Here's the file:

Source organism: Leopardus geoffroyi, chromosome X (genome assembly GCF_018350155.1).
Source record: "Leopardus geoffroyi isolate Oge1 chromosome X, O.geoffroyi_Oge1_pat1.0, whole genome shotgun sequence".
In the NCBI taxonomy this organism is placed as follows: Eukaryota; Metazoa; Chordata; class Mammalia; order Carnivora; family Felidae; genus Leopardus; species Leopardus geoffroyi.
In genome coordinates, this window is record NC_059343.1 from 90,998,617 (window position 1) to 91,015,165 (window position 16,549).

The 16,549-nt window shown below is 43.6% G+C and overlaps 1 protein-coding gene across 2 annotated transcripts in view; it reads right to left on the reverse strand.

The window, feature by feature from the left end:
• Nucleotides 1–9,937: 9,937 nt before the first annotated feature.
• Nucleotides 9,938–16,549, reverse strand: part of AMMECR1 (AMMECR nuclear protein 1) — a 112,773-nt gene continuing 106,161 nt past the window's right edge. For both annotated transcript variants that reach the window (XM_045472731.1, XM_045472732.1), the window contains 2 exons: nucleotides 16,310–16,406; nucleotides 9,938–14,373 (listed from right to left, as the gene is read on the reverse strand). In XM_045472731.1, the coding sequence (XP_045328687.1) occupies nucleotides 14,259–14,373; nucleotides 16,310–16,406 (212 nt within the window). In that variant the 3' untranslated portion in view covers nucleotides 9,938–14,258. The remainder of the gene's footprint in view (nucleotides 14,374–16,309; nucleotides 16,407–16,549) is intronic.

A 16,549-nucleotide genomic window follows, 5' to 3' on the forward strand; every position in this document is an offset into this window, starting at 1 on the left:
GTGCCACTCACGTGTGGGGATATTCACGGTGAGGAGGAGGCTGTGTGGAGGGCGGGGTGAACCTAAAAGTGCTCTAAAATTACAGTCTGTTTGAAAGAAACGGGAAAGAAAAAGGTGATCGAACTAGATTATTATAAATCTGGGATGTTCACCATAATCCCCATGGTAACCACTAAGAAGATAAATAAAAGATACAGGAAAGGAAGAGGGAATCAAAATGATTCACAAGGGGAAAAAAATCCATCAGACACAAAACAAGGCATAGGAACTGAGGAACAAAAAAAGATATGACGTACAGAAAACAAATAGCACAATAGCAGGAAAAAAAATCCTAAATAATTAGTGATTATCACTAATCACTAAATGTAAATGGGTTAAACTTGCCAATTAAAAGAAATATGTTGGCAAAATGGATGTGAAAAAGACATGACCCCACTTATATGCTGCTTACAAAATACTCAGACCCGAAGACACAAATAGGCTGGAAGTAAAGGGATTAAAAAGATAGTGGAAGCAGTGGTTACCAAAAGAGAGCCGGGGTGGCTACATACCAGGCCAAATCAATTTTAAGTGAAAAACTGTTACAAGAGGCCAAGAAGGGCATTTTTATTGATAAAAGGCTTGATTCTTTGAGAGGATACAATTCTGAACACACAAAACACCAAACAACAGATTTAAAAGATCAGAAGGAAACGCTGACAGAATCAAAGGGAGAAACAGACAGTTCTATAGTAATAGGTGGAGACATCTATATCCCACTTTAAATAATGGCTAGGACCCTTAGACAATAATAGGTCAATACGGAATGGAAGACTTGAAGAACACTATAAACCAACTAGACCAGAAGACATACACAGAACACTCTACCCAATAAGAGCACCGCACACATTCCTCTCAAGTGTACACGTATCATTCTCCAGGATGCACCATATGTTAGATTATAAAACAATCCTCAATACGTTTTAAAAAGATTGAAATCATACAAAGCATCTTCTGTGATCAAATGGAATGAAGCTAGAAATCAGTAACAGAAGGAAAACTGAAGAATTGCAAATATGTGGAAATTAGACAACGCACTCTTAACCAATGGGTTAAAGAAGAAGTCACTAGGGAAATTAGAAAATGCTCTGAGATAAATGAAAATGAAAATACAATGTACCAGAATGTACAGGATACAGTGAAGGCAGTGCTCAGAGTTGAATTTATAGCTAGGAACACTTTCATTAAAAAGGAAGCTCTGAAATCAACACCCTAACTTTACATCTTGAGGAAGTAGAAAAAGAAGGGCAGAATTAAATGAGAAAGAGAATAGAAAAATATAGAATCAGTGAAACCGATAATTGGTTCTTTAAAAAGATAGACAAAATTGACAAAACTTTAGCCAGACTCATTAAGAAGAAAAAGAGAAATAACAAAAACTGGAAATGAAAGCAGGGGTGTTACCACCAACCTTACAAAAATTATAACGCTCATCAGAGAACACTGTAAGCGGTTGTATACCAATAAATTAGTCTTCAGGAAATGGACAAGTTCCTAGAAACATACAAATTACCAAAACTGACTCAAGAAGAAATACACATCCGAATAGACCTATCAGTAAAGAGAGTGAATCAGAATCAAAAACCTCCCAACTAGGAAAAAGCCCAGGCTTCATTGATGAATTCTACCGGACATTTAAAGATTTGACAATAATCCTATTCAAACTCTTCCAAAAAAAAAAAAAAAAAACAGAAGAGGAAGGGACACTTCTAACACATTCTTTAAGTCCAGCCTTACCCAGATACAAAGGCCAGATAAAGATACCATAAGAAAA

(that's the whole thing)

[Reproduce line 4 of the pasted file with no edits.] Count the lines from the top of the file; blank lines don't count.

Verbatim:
In genome coordinates, this window is record NC_059343.1 from 90,998,617 (window position 1) to 91,015,165 (window position 16,549).